About the same time, my fingers started feeling an intense pain. I had removed my gloves to put the feet warmers in and I just couldn’t get them to warm back up. After the hike was over, I realized that the pain was actually my hands warming back up – they had gotten extremely cold and were essentially “unfreezing”. That’s a terrifying thought.

As we were climbing the second to last steep ridge, people we had seen along the hike and climbers in our group began to turn back. I was starting to question if this was even a sensible thing to try to accomplish and for the first time wondered if it was even safe. The cold and wind kept us pretty isolated, there wasn’t the typical conversation along the way and we weren’t going to pause to discuss whether we should turn back or not – so we each just kept trekking along and eventually got to the top.

I was so excited when I saw the top that I almost wanted to cry! I had a giddy happiness to be at the top, but my hands were on fire and I didn’t even want to sit down because I was shivering uncontrollably. We spent about 15 minutes at the top, took some pictures and then headed down. A climber on his way up noticed that my boot was untied and I had to admit that I knew but my fingers were too stiff to tie it myself. He reached down to tie it for me, I will never forget that act of kindness.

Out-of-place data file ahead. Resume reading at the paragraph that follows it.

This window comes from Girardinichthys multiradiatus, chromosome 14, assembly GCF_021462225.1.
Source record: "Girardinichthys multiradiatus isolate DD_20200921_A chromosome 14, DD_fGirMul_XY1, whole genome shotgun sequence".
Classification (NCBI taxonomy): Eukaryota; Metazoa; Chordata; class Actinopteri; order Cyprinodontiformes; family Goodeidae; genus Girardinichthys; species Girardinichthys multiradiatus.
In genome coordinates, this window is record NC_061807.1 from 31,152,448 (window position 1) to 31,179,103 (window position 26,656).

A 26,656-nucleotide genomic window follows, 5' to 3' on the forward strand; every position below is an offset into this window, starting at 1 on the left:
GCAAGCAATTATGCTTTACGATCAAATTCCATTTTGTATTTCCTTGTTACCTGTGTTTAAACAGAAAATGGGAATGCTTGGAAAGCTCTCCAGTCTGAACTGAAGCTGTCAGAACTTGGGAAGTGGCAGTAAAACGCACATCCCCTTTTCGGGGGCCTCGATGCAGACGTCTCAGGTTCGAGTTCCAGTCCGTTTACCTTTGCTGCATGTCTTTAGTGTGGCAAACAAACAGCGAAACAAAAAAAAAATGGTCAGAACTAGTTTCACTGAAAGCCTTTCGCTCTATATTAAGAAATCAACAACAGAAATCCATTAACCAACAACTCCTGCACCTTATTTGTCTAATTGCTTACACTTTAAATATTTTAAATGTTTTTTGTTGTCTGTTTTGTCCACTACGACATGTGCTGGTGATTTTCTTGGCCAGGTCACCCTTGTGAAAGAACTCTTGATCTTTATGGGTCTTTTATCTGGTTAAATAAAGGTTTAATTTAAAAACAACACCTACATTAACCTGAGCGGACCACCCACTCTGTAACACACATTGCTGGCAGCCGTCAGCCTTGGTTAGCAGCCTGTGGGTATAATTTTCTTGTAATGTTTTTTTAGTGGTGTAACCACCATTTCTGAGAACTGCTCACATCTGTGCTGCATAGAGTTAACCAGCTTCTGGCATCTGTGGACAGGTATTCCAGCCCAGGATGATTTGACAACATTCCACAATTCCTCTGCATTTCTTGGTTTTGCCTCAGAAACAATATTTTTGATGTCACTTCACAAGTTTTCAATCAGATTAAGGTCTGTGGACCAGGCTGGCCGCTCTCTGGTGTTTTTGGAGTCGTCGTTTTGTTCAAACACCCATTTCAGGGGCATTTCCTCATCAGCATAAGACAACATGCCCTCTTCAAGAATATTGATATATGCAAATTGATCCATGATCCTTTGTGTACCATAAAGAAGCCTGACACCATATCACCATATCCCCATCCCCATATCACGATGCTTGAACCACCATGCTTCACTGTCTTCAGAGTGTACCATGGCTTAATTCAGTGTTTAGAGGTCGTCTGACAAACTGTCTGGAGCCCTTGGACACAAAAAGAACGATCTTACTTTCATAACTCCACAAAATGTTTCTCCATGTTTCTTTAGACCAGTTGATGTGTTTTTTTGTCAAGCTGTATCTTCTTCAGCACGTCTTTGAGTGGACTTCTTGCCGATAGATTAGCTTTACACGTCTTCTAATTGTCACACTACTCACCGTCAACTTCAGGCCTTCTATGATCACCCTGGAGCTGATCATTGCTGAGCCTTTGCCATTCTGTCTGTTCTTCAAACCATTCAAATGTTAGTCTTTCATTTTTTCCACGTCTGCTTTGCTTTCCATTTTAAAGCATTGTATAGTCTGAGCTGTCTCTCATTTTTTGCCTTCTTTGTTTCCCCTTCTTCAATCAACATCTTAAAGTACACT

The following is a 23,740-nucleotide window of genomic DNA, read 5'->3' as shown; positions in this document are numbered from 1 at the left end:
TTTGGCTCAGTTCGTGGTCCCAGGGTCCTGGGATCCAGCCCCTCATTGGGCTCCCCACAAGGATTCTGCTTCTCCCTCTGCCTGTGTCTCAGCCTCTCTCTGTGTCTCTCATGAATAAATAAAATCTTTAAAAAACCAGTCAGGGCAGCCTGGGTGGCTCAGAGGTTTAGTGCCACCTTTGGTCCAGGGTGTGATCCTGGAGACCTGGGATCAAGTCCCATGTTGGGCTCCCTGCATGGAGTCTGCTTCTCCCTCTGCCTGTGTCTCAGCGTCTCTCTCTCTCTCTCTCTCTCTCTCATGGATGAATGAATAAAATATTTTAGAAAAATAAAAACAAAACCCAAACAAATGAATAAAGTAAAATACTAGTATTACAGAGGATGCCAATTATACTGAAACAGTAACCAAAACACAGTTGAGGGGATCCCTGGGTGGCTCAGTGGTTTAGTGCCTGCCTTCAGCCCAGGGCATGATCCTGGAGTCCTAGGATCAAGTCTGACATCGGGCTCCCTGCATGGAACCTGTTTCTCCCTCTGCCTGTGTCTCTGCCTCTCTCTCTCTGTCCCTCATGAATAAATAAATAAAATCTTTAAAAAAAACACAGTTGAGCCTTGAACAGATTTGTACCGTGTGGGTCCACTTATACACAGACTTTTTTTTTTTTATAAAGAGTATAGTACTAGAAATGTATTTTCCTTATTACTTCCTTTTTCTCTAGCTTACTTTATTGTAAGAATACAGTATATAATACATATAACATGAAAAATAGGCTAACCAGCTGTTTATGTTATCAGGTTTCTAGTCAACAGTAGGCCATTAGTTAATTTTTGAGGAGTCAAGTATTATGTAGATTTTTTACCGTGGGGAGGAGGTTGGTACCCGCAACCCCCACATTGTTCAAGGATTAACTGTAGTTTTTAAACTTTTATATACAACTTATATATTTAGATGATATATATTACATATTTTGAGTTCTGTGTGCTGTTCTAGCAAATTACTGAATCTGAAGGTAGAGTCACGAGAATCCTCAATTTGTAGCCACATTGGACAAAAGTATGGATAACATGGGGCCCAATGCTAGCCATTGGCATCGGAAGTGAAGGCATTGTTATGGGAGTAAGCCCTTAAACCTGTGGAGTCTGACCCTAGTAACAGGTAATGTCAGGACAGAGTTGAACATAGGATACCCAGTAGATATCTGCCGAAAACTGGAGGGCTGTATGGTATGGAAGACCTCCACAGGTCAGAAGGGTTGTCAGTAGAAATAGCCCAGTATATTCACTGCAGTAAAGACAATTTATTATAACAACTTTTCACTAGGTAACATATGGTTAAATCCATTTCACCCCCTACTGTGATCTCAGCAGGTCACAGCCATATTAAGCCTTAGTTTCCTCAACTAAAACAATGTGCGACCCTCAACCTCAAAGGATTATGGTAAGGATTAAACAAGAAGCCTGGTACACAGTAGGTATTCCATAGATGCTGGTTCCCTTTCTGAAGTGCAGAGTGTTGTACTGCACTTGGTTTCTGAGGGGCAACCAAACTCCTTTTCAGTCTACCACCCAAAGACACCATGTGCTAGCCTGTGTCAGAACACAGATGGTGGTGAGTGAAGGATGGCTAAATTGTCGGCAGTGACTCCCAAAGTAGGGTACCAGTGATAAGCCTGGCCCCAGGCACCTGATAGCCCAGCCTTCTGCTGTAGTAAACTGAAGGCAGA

The descent.

The sun was out and actually beginning to feel a little warm on the way down. After we got off the rocks – it was time just to be done. We ran for at least half of the way down (something that I would strongly regret later because I still couldn’t feel my feet). At some point we were able to start shedding clothes layers and take in the scenery.

My takeaway.

I have very strongly voiced that once I have hiked a 14er, I will never repeat it. Mt Bierstadt is my exception apparently, because I would love to try this one again on a warmer day. The area was beautiful and the hike itself seemed pretty straight forward. It’s possible that I was so fixated on being cold and uncomfortable that the hike didn’t seem “that hard”? Regardless, if given the chance I would give this peak another go.

Should we have continued on? That I honestly couldn’t tell you. I always have a moment on every hike I’ve done where I wanted to give up, yet I continued on. That feeling was very strong and repetitive on this climb, whether it was because I literally couldn’t feel my face or my feet, or because I was in actually physical danger – I don’t have an answer. My gut tells me it probably wasn’t the smartest thing we’ve ever done to continue on but it’s done and in the past and we learned a lot from the experience. There were plenty of people on the mountain so it wasn’t like we were in the middle of the wilderness without access to food and water so our actual danger was pretty low but frostbite would have been unfortunate.

Back to running down the mountain. I did serious damage to my nail beds because I couldn’t feel my feet due to the cold and didn’t realize I was in pain. I couldn’t sleep with sheets on my feet for one week after because my big toe was in screaming pain. I eventually ended up losing both big toe nails in January 2020.

What an awesome crew of people, I truly enjoyed another adventure with them!

Written by Rebekah Baier